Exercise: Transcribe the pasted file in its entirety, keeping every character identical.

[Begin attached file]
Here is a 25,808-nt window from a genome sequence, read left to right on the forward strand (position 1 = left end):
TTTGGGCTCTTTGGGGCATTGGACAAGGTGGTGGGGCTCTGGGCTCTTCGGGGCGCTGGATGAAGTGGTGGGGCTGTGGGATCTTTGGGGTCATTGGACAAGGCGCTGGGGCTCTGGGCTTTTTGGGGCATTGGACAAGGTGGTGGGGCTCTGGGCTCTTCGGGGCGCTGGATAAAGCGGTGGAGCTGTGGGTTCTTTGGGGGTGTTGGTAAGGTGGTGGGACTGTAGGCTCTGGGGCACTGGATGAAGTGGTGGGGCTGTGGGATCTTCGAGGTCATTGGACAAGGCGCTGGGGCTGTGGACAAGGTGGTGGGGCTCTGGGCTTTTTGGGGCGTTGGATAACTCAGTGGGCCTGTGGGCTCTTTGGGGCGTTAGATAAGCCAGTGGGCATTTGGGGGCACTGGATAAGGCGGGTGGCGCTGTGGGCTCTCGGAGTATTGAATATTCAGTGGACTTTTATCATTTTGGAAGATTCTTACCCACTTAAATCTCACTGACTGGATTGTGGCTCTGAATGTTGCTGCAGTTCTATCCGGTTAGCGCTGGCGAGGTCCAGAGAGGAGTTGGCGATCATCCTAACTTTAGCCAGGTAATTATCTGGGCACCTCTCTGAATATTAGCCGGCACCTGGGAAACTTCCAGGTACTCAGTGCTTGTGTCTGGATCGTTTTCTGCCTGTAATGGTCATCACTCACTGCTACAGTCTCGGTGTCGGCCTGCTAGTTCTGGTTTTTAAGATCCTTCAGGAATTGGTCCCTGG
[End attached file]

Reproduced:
Here is a 25,808-nt window from a genome sequence, read left to right on the forward strand (position 1 = left end):
TTTGGGCTCTTTGGGGCATTGGACAAGGTGGTGGGGCTCTGGGCTCTTCGGGGCGCTGGATGAAGTGGTGGGGCTGTGGGATCTTTGGGGTCATTGGACAAGGCGCTGGGGCTCTGGGCTTTTTGGGGCATTGGACAAGGTGGTGGGGCTCTGGGCTCTTCGGGGCGCTGGATAAAGCGGTGGAGCTGTGGGTTCTTTGGGGGTGTTGGTAAGGTGGTGGGACTGTAGGCTCTGGGGCACTGGATGAAGTGGTGGGGCTGTGGGATCTTCGAGGTCATTGGACAAGGCGCTGGGGCTGTGGACAAGGTGGTGGGGCTCTGGGCTTTTTGGGGCGTTGGATAACTCAGTGGGCCTGTGGGCTCTTTGGGGCGTTAGATAAGCCAGTGGGCATTTGGGGGCACTGGATAAGGCGGGTGGCGCTGTGGGCTCTCGGAGTATTGAATATTCAGTGGACTTTTATCATTTTGGAAGATTCTTACCCACTTAAATCTCACTGACTGGATTGTGGCTCTGAATGTTGCTGCAGTTCTATCCGGTTAGCGCTGGCGAGGTCCAGAGAGGAGTTGGCGATCATCCTAACTTTAGCCAGGTAATTATCTGGGCACCTCTCTGAATATTAGCCGGCACCTGGGAAACTTCCAGGTACTCAGTGCTTGTGTCTGGATCGTTTTCTGCCTGTAATGGTCATCACTCACTGCTACAGTCTCGGTGTCGGCCTGCTAGTTCTGGTTTTTAAGATCCTTCAGGAATTGGTCCCTGG